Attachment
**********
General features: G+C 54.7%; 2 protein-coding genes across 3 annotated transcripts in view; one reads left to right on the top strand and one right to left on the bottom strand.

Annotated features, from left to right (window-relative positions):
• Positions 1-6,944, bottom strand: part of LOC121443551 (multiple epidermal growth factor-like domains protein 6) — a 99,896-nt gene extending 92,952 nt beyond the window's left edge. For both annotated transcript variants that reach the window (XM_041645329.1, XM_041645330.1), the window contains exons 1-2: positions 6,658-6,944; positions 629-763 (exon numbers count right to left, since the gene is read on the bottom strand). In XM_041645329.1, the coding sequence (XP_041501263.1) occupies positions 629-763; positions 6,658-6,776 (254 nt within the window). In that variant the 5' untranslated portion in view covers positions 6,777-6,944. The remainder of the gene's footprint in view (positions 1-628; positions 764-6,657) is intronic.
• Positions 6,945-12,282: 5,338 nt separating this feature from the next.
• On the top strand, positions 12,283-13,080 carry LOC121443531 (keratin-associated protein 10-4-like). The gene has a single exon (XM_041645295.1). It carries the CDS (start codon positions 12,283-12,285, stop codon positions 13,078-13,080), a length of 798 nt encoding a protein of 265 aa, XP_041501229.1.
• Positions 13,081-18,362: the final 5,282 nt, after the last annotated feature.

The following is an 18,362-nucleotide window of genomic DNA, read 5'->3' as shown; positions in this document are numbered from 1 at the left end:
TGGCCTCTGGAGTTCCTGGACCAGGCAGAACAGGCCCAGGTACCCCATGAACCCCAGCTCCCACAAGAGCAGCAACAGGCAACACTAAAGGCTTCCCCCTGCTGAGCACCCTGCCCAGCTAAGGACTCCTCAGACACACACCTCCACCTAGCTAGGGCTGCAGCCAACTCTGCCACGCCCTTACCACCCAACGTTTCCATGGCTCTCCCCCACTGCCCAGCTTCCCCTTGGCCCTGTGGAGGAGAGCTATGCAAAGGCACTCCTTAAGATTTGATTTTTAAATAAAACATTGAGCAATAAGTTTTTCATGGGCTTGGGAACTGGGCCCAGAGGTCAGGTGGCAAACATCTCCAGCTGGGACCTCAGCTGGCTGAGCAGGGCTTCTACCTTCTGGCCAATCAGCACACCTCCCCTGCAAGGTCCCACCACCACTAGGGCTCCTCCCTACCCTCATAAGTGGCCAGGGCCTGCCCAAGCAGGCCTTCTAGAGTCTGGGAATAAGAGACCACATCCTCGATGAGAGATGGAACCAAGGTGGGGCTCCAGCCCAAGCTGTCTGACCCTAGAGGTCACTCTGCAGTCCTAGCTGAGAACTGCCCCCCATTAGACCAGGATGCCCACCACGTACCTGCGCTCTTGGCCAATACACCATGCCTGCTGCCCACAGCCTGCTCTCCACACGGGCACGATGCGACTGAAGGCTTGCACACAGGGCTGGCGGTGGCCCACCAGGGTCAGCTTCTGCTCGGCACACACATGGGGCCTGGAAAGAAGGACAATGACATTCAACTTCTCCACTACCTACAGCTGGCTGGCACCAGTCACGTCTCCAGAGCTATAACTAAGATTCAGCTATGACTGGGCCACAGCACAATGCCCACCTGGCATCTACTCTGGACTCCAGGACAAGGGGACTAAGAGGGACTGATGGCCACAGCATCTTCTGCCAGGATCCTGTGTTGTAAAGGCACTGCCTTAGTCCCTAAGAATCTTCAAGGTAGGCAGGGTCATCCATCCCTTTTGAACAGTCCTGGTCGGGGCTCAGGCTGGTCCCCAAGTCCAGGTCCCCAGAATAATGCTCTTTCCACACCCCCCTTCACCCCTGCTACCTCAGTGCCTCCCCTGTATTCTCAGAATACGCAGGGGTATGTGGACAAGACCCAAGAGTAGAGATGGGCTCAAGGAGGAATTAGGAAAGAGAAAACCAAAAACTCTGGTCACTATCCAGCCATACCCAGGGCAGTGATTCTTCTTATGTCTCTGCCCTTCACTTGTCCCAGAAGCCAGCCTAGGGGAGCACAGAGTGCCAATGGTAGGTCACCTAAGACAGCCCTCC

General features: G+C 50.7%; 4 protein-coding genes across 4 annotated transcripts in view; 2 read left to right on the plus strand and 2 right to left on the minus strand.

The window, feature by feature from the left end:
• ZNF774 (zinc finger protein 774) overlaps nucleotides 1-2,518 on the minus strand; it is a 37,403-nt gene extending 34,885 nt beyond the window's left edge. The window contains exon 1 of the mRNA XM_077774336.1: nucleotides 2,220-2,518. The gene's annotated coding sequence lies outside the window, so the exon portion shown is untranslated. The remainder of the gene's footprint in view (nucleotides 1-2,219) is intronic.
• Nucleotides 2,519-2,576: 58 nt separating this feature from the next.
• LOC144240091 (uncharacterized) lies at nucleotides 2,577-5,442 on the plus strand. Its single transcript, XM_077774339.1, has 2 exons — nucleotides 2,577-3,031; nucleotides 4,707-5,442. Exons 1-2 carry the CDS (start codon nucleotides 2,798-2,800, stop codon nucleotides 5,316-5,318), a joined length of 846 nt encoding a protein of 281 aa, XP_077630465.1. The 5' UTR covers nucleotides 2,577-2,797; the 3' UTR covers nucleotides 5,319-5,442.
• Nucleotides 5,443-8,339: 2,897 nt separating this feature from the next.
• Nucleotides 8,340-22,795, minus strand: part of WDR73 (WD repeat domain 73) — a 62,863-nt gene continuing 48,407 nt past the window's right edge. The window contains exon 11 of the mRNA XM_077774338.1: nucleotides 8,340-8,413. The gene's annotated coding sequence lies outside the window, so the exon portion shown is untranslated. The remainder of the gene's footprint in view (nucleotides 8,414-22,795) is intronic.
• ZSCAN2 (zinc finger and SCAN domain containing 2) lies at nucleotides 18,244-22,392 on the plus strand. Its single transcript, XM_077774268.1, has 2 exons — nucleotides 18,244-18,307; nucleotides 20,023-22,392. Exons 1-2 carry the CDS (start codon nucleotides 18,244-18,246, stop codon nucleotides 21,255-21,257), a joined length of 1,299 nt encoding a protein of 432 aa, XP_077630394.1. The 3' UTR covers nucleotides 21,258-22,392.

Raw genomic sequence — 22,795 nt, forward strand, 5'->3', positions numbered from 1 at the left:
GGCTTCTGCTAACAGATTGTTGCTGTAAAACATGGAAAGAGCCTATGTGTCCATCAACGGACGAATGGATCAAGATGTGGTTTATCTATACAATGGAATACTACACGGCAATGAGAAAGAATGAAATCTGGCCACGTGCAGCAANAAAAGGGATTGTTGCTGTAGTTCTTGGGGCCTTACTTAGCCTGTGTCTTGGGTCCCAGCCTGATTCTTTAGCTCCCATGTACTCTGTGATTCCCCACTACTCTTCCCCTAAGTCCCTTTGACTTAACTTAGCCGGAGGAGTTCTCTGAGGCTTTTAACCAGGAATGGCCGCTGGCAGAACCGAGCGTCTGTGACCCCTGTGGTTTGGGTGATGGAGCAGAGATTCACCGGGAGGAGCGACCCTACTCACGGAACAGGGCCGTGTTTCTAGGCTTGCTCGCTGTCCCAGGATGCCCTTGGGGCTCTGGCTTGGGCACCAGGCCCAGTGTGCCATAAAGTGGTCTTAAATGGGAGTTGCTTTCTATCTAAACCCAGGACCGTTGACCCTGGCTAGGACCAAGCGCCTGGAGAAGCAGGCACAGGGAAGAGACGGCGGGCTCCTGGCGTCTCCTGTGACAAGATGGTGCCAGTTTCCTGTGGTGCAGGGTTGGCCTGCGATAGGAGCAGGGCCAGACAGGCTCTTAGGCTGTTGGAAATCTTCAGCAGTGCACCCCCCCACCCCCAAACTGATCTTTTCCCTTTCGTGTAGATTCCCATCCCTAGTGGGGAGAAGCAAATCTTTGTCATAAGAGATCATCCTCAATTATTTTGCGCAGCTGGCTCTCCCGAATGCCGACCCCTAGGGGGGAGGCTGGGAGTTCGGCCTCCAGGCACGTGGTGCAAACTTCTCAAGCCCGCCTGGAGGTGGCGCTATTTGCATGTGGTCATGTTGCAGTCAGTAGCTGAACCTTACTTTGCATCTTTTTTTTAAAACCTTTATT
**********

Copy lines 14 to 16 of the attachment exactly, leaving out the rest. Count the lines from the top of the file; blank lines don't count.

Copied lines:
• Nucleotides 5,443-8,339: 2,897 nt separating this feature from the next.
• Nucleotides 8,340-22,795, minus strand: part of WDR73 (WD repeat domain 73) — a 62,863-nt gene continuing 48,407 nt past the window's right edge. The window contains exon 11 of the mRNA XM_077774338.1: nucleotides 8,340-8,413. The gene's annotated coding sequence lies outside the window, so the exon portion shown is untranslated. The remainder of the gene's footprint in view (nucleotides 8,414-22,795) is intronic.
• ZSCAN2 (zinc finger and SCAN domain containing 2) lies at nucleotides 18,244-22,392 on the plus strand. Its single transcript, XM_077774268.1, has 2 exons — nucleotides 18,244-18,307; nucleotides 20,023-22,392. Exons 1-2 carry the CDS (start codon nucleotides 18,244-18,246, stop codon nucleotides 21,255-21,257), a joined length of 1,299 nt encoding a protein of 432 aa, XP_077630394.1. The 3' UTR covers nucleotides 21,258-22,392.